There is an opinion held by some people that the governors in the South-West now are not toeing the path of the late Awolowo. Do you agree to this?

I am hesitant to criticise our governors and the reason is that the circumstances in which they live now are not the same. Things have changed, the society is no longer the same. The government in Nigeria today is not people-oriented; it’s not democratic in any way. So, why should we expect that our governors will be exceptions? The answer to this, as I said, is to take our people out of the rubble. These men who are our governors are highly educated young men who have done commendable things in their lives before they became governors. They are people who have the basic qualifications to work, but it is Nigeria that makes it impossible for them to do what they know is right. That is all.

While you are clamouring for Yoruba independence, some prominent Yoruba politicians see Nigeria’s unity as non-negotiable. What do you say to this?

In Nigeria, politics is about the only thing you can go into and be sure to make money. That is why politics has become a personal aggrandisement venture. A large number of our people now want to go into politics because of this. Some young men don’t even have any other job asides from politics. They see politics as the only way out of poverty. But others want their own country, they don’t want to be part of this anymore. But those gathering the young people and mobilising for the 2023 elections will be surprised because the young people they think they have gathered and bribed to fight and rig for them will shock them. These young people want their own country. The more we participate in elections in Nigeria, the more we are prolonging our suffering. Students are coming out of the universities, polytechnics, and others without any provision for them. I lived in the United States for some years and almost every day, you would see a young man or woman arriving from Nigeria, mostly a Yoruba man or woman. In fact, some of our people are surprised that when you talk about these things, our rulers don’t seem to know about it. Our people leave Nigeria every day to cross the Mediterranean Sea to Europe. That is the most terrible thing that is happening to Yoruba youths because they have lost hope in the country. Yoruba youths are always many among those going through this route and they are dying in droves. One young girl among some of those rescued from kidnappers told me that it was better to die in the desert than to die of hunger. It is that bad. They are ready to go and die in the desert than dying in poverty. They are ashamed of Nigeria.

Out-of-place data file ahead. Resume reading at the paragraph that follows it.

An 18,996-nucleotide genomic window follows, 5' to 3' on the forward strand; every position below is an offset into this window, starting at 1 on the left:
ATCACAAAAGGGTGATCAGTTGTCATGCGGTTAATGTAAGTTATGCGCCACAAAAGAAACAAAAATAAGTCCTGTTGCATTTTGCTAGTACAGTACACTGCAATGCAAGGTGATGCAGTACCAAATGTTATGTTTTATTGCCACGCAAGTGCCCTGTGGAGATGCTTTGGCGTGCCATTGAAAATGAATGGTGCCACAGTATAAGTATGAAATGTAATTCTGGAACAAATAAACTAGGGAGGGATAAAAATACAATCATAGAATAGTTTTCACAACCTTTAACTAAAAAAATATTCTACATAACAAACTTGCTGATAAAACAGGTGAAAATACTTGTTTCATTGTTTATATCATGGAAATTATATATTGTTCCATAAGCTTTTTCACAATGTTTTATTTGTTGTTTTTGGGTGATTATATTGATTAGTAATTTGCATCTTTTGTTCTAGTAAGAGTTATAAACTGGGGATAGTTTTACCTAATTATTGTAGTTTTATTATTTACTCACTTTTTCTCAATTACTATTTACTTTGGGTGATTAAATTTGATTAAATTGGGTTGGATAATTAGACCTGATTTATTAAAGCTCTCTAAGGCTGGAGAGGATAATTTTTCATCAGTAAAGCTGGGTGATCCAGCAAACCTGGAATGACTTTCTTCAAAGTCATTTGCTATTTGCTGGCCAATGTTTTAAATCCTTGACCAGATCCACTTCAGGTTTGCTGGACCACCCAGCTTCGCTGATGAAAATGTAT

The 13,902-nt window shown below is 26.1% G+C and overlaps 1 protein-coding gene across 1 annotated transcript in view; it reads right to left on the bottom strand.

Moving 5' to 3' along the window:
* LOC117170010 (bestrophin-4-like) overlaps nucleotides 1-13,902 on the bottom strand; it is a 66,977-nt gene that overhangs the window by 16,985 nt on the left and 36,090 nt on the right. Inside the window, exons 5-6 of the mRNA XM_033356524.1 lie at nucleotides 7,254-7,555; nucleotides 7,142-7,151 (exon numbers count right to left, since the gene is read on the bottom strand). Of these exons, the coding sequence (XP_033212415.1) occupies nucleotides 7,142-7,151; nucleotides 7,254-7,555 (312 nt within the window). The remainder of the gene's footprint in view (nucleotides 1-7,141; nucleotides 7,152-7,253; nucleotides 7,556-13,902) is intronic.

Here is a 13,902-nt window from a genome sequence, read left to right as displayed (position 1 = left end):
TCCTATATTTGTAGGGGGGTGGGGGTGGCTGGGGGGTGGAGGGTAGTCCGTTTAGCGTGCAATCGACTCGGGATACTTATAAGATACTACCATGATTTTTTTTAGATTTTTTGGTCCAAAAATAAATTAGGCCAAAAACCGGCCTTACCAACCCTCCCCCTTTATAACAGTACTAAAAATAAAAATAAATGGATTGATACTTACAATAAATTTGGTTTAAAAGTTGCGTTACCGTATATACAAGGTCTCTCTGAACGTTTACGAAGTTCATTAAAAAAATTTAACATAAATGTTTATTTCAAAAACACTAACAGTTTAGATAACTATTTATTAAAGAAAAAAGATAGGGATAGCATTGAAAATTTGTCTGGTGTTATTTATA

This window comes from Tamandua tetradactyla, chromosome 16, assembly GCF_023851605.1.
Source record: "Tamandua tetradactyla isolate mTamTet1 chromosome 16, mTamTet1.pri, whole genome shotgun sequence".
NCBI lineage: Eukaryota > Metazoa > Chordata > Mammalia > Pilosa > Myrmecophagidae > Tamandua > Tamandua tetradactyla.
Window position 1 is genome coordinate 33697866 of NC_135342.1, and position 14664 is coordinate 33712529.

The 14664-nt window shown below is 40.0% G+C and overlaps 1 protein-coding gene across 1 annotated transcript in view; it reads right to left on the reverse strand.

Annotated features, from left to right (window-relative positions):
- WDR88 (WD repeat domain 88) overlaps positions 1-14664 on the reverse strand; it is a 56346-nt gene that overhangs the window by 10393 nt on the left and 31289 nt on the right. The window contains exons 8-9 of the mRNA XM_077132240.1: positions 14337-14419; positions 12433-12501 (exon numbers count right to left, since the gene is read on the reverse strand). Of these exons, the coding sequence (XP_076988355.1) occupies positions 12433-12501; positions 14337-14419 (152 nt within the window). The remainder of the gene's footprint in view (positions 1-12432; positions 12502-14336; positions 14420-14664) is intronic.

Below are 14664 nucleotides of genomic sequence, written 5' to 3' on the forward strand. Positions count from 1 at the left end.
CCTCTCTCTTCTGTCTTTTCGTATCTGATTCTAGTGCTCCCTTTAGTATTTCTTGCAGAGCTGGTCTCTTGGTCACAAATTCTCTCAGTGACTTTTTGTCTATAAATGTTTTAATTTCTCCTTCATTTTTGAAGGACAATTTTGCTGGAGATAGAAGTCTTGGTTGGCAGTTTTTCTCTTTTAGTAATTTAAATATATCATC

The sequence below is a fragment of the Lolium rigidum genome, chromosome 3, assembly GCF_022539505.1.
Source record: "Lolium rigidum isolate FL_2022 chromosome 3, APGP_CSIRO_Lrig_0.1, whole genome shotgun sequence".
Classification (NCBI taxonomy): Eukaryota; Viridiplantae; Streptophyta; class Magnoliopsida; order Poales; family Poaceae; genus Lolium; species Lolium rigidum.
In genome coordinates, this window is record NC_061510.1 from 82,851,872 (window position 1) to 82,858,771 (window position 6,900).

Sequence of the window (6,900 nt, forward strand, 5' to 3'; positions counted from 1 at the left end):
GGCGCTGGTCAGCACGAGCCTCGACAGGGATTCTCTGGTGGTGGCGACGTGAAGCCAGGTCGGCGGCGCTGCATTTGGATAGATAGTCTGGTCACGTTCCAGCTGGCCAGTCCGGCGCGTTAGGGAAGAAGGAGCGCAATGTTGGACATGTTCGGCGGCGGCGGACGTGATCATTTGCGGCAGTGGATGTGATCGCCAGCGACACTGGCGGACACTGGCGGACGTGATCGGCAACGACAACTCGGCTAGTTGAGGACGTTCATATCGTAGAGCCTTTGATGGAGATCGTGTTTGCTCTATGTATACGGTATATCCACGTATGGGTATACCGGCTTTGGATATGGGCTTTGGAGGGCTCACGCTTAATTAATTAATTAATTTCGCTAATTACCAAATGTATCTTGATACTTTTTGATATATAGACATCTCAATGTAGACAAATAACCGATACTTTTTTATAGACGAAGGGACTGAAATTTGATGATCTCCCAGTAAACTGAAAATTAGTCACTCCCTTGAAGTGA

Afenifere and the Yoruba Council of Elders are clamouring for restructuring, but you are against it. Why do you think restructuring can’t address the problems in Nigeria?